This initial post of my new blog, Homesteading Now, will serve as a way for me to introduce myself to you, and give some background information about what my partner and I are doing, why we are doing it, and why we think this is a viable alternative lifestyle for many people today.
After an extensive career in retail trying to sell items to people that they probably did not need, oft times with money they did not have, we left that world behind us and settled a whopping six hundred miles to the north, in Maine. We wanted to leave a consumer-driven economy, and begin living as simply as we possible. Short of living in a tent, that is.
If I am going to write about ‘homesteading’, it might be helpful to define what this word actually means. According to Wikipedia it’s a lifestyle of self-sufficiency, characterized by subsistence agriculture, home preservation of foodstuffs, and it may involve the small scale production of clothing and craftwork for household use, or for sale. This country has a history of various Homesteading Acts, which I will let you the reader investigate. Even Russia recently has offered one hectare (2.47 square acres) per person if they moved to a mostly under settled region of their country.
I envision the nineteenth century homesteaders, the pioneers of old, loading all of their worldly belongings into a conestoga wagon, and then moving westward, with hopes of a new life, whatever that might be. We largely duplicated the act, except we used a rented truck and migrated north, with high hopes, and a pail of compost. Whereas the settlers of yesteryear had to begin building a home, we only had repairs to make, however extensive. But we did need to get a garden planted right away.
Another part of the equation for us, and I think as part of the definition of homesteading, is this idea of growing all of our own food. That concept is almost amusing if you stop to think about it. We do grow all of our potatoes, carrots, tomatoes for sauce, etcetera, etcetera. We grow all of our own of many foodstuffs, but at the end of the day…we still need to go to the store to purchase flour for bread-making, grape seed oil for cooking, sugar, coffee. So are we completely self sufficient? A big resounding No. I will say that our goal is to supply as many of these needs as reasonably possible, but I will not be upset that we cannot provide our coffee. Instead, knowing that our coffee is organic and was sourced from a company based in Maine is a good enough compromise. However, we are planting wheat for the first time this year, for bread. We will learn how to grow it, and how much we need to plant, to last a year. We are even kicking around the idea of planting sunflowers for pressing our own cooking oil. That is what we had to do with potatoes and carrots, and other vegetables. Last year we planted one package of organic carrot seeds that cost about four dollars, into a garden row thirty inches wide by eighteen feet long. We grew sixty-three pounds of wonderful organic carrots that we store in the cellar. I can tell you that our storehouse of carrots alongside the potatoes, turnips, rutabagas, squash, cabbage, beets, garlic, onions are still lasting quite nicely even now in March. It has taken us four years just to learn how to grow all of these foods, and to store them. In future blog posts I will cover the various trials and tribulations that took place to get where we are now, which is growing about eighty-five percent of our food.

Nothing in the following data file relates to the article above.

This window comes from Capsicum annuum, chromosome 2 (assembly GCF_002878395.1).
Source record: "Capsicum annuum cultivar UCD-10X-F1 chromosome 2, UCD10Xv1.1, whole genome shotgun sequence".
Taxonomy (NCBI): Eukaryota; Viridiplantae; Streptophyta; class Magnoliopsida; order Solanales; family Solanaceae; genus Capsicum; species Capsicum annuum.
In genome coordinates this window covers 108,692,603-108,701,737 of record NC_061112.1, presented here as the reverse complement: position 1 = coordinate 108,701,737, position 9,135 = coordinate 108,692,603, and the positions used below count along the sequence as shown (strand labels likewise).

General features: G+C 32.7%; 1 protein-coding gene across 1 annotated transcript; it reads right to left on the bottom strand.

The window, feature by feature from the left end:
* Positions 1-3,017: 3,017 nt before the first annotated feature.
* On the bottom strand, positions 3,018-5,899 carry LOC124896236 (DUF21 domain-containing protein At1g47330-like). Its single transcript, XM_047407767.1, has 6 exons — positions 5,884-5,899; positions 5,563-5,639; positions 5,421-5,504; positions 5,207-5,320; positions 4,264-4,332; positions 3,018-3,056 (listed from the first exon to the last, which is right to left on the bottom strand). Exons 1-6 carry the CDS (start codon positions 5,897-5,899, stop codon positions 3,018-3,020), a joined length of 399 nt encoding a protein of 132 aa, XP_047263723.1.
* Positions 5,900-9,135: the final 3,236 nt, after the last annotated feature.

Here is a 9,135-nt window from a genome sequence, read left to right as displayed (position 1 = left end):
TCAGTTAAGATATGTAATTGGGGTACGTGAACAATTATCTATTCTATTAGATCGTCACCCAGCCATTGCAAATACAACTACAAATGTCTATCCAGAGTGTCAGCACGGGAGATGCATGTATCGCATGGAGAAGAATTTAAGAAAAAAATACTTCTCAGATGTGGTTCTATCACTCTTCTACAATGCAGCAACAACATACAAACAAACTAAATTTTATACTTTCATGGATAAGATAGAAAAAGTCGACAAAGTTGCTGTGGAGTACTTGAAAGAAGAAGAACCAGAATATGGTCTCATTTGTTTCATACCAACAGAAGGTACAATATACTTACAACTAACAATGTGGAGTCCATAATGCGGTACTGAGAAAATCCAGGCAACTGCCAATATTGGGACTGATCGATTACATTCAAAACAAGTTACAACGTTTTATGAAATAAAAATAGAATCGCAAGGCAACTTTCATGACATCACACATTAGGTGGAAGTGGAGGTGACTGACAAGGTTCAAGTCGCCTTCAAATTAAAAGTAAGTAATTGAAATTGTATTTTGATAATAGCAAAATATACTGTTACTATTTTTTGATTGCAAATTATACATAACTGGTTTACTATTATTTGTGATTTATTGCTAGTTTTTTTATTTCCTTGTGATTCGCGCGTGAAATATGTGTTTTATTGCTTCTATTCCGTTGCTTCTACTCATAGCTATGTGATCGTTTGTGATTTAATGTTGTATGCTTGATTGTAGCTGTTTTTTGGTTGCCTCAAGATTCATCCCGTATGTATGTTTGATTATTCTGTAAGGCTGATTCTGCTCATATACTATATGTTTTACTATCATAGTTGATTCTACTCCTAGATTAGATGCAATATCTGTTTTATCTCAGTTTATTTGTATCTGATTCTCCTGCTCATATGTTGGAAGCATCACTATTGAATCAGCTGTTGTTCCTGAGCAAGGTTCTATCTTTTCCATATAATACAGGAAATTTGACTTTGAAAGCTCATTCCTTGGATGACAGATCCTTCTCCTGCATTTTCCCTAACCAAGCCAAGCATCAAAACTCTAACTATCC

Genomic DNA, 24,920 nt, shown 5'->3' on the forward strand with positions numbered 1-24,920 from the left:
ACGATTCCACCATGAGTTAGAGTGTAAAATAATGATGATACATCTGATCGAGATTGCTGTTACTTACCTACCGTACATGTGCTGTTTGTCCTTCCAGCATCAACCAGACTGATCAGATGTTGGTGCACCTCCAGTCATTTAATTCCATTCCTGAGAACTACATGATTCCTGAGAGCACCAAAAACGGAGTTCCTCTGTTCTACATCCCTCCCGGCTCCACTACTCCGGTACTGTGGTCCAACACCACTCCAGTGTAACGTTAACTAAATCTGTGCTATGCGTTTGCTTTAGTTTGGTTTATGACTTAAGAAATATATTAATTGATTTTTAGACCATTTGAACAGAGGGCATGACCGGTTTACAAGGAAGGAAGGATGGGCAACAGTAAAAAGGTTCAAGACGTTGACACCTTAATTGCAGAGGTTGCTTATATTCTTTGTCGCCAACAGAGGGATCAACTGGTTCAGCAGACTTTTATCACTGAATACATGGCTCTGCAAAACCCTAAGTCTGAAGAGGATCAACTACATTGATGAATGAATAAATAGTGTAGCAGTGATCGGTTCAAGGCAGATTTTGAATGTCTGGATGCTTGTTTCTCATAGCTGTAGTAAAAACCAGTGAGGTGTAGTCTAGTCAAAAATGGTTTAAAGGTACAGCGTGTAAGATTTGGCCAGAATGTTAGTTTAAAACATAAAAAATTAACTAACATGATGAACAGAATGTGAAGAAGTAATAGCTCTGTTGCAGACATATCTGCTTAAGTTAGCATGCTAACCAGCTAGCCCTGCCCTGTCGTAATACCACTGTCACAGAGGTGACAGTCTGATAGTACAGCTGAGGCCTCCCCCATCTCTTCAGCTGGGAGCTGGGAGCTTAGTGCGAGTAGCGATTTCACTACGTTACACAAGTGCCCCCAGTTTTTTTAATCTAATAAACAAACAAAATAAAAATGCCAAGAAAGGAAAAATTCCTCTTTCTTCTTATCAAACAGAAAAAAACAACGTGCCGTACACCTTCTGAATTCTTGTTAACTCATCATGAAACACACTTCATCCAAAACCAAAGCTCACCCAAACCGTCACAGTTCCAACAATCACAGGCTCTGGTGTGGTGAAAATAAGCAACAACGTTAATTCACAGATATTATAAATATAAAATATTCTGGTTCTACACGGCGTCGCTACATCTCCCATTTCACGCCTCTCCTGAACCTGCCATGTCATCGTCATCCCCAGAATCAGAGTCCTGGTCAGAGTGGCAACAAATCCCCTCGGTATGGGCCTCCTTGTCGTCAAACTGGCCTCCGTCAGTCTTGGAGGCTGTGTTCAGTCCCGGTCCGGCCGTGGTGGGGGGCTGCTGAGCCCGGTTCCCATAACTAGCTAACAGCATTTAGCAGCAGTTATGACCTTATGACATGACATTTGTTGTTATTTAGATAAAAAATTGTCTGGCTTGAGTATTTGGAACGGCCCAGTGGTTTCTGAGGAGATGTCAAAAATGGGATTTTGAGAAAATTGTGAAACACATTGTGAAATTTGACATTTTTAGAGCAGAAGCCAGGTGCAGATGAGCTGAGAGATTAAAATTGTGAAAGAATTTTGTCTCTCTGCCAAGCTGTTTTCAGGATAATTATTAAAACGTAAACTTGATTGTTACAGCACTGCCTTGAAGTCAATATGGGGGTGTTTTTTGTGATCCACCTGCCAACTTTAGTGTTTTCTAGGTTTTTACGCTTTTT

Does this mean that you have to give up everything to homestead? You don’t have to give up your career; you do not need to leave the work force as early as we did. Homesteading can be developed by degrees. Start as small as you like and progress as you are interested and able.
But I believe the most important aspect of homesteading is attitude, meaning, why on earth would someone endeavor to take on this lifestyle? For every person and family this is unique. I can tell you that for us it is an amalgamation of ideas, philosophies, and frankly, partly being unsettled with how events are unfolding in the world and even our country.
And homesteading IS a lifestyle. I think a homesteader needs to enjoy hard work, getting their hands dirty, being somewhat strong and in decent physical shape. It helps to be debt-free, which is part of our mission statement.
So that about sums it up for this initial post. I do not mean to dissuade any would-be homesteaders out there. Rather, I am trying to encourage you and maybe teach what we have learned so far. But we have a long way to go ourselves. And by writing this blog we will be sharing with you as we learn. This spring, summer, and fall, I will be writing about our laying hens, greenhouses, composting, solar system, cooking and baking on the antique wood cookstove, firewood… Oh gosh, the list goes on and on.
This is a particularly interesting time on the homestead, as our two dairy goats will be kidding starting in about three weeks. I will be writing about that. But the next post will be about getting started. Our advice on how to begin this journey. We went from very comfortable and upscale life on the Jersey shore owning and operating a high-end gift shop, to selling it all and packing the truck, and moving to rural Maine on eighteen acres to subsistence live. We will outline this project and perhaps detail how you might be able to make your own kind of transition.
Go ahead and grow those carrots (or garlic, or salad greens) in the back yard, and learn how to make compost. See you next time, and don’t forget to check out our Facebook page GatheringBasketFarm.